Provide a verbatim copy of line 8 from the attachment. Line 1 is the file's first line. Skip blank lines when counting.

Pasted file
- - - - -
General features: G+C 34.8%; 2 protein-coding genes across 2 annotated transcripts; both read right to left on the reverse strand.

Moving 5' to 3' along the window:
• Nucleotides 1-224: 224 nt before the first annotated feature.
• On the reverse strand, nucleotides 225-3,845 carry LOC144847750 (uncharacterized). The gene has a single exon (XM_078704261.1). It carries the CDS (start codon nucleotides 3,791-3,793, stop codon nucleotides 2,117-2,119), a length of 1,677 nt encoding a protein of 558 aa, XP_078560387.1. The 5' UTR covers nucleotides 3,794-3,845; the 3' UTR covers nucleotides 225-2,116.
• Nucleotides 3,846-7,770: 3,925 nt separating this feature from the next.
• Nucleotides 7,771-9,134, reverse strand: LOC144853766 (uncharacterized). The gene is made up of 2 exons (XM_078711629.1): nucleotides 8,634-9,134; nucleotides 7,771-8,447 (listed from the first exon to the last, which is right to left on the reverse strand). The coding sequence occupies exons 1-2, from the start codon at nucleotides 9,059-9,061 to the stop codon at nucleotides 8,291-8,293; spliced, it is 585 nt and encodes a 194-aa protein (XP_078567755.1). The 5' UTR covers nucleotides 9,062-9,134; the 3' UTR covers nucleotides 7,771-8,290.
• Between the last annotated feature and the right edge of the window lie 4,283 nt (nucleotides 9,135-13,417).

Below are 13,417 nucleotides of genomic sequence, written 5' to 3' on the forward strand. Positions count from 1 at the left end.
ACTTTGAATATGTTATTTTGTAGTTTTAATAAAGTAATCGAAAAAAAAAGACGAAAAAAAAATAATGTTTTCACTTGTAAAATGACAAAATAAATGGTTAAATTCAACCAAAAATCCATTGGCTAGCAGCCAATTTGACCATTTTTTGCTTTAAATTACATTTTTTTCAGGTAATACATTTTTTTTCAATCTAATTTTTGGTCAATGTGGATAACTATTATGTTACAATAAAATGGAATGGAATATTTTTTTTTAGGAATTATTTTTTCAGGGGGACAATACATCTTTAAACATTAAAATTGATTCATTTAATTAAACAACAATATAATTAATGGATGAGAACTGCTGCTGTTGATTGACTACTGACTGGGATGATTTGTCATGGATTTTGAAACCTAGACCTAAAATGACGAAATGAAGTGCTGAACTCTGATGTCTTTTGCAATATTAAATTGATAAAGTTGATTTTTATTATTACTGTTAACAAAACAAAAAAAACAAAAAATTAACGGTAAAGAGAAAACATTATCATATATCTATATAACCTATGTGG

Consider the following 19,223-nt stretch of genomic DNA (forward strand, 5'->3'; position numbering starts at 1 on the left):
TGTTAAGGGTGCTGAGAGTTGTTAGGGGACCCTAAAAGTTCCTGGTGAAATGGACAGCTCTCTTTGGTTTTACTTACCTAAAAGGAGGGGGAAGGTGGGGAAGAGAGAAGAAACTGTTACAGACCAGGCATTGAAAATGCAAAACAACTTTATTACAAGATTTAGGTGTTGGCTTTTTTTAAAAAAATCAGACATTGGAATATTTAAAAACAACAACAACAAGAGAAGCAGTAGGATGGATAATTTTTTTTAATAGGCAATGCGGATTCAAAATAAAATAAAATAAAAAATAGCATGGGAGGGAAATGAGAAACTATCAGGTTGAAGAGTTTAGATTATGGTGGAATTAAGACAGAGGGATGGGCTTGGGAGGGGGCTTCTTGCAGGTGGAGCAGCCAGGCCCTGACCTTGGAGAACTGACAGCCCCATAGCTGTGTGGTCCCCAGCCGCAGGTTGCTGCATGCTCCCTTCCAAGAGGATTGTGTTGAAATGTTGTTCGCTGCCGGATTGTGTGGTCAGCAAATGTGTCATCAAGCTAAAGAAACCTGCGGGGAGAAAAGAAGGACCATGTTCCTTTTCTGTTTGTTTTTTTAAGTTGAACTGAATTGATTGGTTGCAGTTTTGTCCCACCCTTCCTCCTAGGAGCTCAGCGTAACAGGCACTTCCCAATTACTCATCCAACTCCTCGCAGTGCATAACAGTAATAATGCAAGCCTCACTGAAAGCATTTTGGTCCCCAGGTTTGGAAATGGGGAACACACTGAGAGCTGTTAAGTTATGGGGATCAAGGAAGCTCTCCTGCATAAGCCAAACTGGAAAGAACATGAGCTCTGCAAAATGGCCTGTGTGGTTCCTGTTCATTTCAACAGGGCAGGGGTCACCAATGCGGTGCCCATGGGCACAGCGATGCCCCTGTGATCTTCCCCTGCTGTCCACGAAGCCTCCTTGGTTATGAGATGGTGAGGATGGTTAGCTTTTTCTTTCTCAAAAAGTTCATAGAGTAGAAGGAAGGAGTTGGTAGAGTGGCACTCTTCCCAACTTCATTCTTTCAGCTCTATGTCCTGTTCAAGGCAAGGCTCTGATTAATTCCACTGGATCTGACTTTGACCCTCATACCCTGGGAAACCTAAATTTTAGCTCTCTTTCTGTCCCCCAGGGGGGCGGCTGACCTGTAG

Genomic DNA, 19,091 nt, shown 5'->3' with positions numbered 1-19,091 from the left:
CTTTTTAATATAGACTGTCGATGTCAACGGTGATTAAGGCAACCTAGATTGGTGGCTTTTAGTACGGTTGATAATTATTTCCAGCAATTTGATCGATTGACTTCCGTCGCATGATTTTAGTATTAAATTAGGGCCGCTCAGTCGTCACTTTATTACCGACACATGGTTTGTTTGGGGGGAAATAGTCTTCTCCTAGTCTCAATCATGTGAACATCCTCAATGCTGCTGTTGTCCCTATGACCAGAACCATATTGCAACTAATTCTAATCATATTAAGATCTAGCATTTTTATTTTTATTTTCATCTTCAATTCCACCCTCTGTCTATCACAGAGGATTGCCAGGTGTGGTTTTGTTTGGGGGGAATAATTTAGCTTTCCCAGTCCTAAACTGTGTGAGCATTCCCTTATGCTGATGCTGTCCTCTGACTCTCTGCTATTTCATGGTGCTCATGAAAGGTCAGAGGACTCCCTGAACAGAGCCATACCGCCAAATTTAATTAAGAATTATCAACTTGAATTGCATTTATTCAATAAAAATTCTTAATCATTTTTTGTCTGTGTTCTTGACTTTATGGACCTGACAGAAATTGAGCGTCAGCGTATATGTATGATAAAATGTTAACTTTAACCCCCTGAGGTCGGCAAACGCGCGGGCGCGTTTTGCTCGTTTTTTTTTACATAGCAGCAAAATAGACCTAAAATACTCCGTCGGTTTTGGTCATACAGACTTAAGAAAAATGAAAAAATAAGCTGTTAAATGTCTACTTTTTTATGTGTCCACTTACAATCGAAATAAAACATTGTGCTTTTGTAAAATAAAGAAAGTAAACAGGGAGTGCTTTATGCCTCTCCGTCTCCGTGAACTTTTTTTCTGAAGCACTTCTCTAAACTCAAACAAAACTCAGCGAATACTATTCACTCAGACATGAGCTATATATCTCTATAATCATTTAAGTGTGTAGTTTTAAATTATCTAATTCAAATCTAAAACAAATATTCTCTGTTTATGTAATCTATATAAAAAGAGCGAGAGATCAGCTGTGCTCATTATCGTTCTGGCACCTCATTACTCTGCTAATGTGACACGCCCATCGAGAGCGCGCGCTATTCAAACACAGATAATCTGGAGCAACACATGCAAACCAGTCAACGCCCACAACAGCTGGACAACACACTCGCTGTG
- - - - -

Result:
Below are 13,417 nucleotides of genomic sequence, written 5' to 3' on the forward strand. Positions count from 1 at the left end.